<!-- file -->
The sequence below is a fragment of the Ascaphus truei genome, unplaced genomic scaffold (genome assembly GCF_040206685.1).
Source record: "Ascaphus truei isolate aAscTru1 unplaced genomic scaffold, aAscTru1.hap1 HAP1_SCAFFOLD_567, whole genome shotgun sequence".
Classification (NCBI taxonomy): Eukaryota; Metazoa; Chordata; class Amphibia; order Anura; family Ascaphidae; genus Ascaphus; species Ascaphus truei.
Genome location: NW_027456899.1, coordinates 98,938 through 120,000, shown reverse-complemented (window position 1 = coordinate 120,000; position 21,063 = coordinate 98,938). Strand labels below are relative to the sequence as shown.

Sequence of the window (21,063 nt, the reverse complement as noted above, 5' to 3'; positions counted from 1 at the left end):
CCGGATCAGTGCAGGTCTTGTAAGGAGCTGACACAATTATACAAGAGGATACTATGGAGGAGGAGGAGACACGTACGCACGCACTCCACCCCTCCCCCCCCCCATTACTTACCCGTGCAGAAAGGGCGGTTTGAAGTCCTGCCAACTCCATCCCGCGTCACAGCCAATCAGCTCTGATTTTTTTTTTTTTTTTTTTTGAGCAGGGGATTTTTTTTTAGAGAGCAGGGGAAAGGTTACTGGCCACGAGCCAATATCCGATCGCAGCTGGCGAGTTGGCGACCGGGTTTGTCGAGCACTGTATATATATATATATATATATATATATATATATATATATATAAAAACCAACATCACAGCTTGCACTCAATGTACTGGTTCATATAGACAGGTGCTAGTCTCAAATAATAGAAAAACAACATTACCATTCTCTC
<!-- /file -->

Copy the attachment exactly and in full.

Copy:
The sequence below is a fragment of the Ascaphus truei genome, unplaced genomic scaffold (genome assembly GCF_040206685.1).
Source record: "Ascaphus truei isolate aAscTru1 unplaced genomic scaffold, aAscTru1.hap1 HAP1_SCAFFOLD_567, whole genome shotgun sequence".
Classification (NCBI taxonomy): Eukaryota; Metazoa; Chordata; class Amphibia; order Anura; family Ascaphidae; genus Ascaphus; species Ascaphus truei.
Genome location: NW_027456899.1, coordinates 98,938 through 120,000, shown reverse-complemented (window position 1 = coordinate 120,000; position 21,063 = coordinate 98,938). Strand labels below are relative to the sequence as shown.

Sequence of the window (21,063 nt, the reverse complement as noted above, 5' to 3'; positions counted from 1 at the left end):
CCGGATCAGTGCAGGTCTTGTAAGGAGCTGACACAATTATACAAGAGGATACTATGGAGGAGGAGGAGACACGTACGCACGCACTCCACCCCTCCCCCCCCCCATTACTTACCCGTGCAGAAAGGGCGGTTTGAAGTCCTGCCAACTCCATCCCGCGTCACAGCCAATCAGCTCTGATTTTTTTTTTTTTTTTTTTTGAGCAGGGGATTTTTTTTTAGAGAGCAGGGGAAAGGTTACTGGCCACGAGCCAATATCCGATCGCAGCTGGCGAGTTGGCGACCGGGTTTGTCGAGCACTGTATATATATATATATATATATATATATATATATATATATATAAAAACCAACATCACAGCTTGCACTCAATGTACTGGTTCATATAGACAGGTGCTAGTCTCAAATAATAGAAAAACAACATTACCATTCTCTC